"Prayer - One of the Greatest Duties of Life"
St. Robert Bellarmine
Brethren, though fasting and prayer go hand in hand, still of the two, prayer is the more important, for while fasting ceases on festivals, prayer becomes more insistent.
And of the two forms of prayer, oral and mental,
the latter is the higher, for by reason of our inconstancy,
oral prayer is always in danger of degenerating into
lip service, whereby men vainly seek to honor God
while their hearts are far from Him. The brief, but
fierce and noisy, thunder-storm is more destructive
than productive, but the silent, steady, gentle downpour
renews the face of the earth.
Nothing is more insisted on in Scripture
than the necessity of prayer: "Let nothing hinder
you from praying always" is the constant cry of the
Holy Spirit. "You that are mindful of the Lord,"
says Isaias, "hold not your peace, nor give Him
silence." "seven times a day I praised the Lord,"
says the man after God's own heart. Christ's frequent
retreats to solitude, and His long vigils on the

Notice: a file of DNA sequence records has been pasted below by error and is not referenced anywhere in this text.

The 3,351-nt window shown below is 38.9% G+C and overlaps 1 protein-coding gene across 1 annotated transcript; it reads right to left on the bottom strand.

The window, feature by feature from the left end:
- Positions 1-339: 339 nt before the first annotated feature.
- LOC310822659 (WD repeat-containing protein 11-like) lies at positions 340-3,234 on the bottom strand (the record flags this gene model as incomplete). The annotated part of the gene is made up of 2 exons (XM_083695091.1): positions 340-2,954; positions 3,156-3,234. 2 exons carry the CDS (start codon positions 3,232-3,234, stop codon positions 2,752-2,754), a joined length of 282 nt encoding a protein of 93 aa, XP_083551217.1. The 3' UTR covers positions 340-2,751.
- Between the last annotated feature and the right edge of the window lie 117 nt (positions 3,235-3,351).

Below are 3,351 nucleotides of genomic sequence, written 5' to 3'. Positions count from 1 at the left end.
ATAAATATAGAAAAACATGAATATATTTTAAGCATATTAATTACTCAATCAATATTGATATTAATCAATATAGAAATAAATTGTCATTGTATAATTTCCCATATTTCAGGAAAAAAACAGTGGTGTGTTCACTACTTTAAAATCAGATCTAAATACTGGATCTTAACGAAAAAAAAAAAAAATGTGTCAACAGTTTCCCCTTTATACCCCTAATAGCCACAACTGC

mountain side could have had no other object than
to emphasize this truth. "Watch and pray," He
says, and by diverse parables He showed that we
ought to pray always and not to faint, and St. Paul
insists again and again that we should "continue in
supplications and prayers night and day." A prayerful
spirit, in fact, is an essential characteristic of
Christianity, for, says the prophet: "By all the nations
shall My house be called a house of prayer."
Nor will it do to say that for the virtuous to work is
to pray, and that thus they are ever fulfilling this
precept. The parables of the troublesome widow
and the importunate friend at the baker's door show
that real prayer is meant. The true sense, therefore,
is that we must recognize prayer as one of the
greatest duties of life, consecrate to it every day
some time with which lesser concerns should never
be allowed to interfere, and resume it at all times